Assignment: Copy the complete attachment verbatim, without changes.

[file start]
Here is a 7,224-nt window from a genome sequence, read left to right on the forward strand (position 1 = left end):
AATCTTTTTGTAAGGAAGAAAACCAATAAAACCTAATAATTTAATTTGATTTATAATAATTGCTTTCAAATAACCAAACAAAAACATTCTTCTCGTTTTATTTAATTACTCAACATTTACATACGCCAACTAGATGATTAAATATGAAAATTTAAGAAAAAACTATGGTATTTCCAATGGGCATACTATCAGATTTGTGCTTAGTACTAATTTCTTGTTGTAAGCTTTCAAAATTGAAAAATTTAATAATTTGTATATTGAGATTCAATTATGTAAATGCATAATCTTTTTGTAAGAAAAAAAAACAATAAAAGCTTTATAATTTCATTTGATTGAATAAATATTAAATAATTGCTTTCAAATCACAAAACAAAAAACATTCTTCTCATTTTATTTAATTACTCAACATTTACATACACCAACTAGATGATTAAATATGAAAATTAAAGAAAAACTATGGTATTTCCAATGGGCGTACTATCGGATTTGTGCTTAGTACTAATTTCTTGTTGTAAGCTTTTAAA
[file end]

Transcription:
Here is a 7,224-nt window from a genome sequence, read left to right on the forward strand (position 1 = left end):
AATCTTTTTGTAAGGAAGAAAACCAATAAAACCTAATAATTTAATTTGATTTATAATAATTGCTTTCAAATAACCAAACAAAAACATTCTTCTCGTTTTATTTAATTACTCAACATTTACATACGCCAACTAGATGATTAAATATGAAAATTTAAGAAAAAACTATGGTATTTCCAATGGGCATACTATCAGATTTGTGCTTAGTACTAATTTCTTGTTGTAAGCTTTCAAAATTGAAAAATTTAATAATTTGTATATTGAGATTCAATTATGTAAATGCATAATCTTTTTGTAAGAAAAAAAAACAATAAAAGCTTTATAATTTCATTTGATTGAATAAATATTAAATAATTGCTTTCAAATCACAAAACAAAAAACATTCTTCTCATTTTATTTAATTACTCAACATTTACATACACCAACTAGATGATTAAATATGAAAATTAAAGAAAAACTATGGTATTTCCAATGGGCGTACTATCGGATTTGTGCTTAGTACTAATTTCTTGTTGTAAGCTTTTAAA